Paris Sep. 6. 1785.
Your letter of March 28. which I received about a month after it’s date, gave me a very real pleasure, as it assured me of an existence of which I valued, and of which I had been led to doubt. You are now too distant from America to be much interested in what passes there. From the London gazettes, and the papers copying them, you are led to suppose that all there is anarchy, discontent and civil war. Nothing however is less true. There are not on the face of the earth more tranquil governments than ours, nor a happier and more contented people. Their commerce has not as yet found the channels which their new relations with the world will offer to best advantage, and the old ones remain as yet unopened by new conventions. This occasions a stagnation in the sale of their produce, the only truth among all the circumstances published about them. Their hatred against Great Britain having lately received from that nation new cause and new aliment, has taken a new spring. Among the individuals of your acquaintance nothing remarkable has happened. No revolution in the happiness of any of them has taken place, except that of the loss of their only child to Mr. and Mrs. Walker, who however left them a grand-child for their solace, and your humble servant who remains with no other family than two daughters, the elder here (who was of your acquaintance), the younger in Virginia, but expected here the next summer. The character in which I am here at present confines me to this place and will confine me as long as I continue in Europe. How long this will be I cannot tell. I am now of an age which does not easily accomodate itself to new manners and new modes of living: and I am savage enough to prefer the woods, the wilds, and the independance of Monticello, to all the brilliant pleasures of this gay capital. I shall therefore rejoin myself to my native country with new attachments, with exaggerated esteem for it’s advantages, for tho’ there is less wealth there, there is more freedom, more ease and less misery. I should like it better however if it could tempt you once more to visit it: but that is not to be expected. Be this as it may, and whether fortune means to allow or deny me the pleasure of ever seeing you again, be assured that the worth which gave birth to my attachment, and which still animates it, will continue to keep it up while we both live and that it is with sincerity I subscribe myself, Dear Sir your friend & servant,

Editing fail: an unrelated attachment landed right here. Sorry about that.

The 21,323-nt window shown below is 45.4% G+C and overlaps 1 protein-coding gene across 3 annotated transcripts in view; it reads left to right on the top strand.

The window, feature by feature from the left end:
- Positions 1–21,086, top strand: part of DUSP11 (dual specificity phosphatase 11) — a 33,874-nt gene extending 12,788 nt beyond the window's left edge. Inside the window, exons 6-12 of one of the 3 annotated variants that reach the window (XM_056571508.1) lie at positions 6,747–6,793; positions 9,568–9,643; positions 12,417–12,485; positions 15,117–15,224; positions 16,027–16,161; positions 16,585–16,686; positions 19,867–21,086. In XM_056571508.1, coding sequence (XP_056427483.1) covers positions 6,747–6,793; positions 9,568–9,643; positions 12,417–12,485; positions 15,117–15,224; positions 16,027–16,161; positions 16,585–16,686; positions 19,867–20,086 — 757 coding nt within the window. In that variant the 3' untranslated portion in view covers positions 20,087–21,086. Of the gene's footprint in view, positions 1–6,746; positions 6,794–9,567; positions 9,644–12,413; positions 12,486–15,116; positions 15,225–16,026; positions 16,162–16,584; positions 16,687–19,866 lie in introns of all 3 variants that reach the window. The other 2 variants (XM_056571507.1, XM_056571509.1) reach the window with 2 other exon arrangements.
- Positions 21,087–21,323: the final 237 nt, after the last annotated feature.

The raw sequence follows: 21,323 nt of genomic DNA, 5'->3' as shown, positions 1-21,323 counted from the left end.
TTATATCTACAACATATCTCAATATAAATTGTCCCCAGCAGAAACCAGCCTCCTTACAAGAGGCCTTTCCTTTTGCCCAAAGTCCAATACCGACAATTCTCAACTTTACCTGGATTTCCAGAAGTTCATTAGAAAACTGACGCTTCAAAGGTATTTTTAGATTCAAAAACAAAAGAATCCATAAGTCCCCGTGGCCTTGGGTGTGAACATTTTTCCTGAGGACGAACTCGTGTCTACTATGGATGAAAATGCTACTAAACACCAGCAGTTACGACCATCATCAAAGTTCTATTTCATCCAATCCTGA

PrC (DLC). Entry in SJPL reads: “Geismer. Baron. America. Small news.”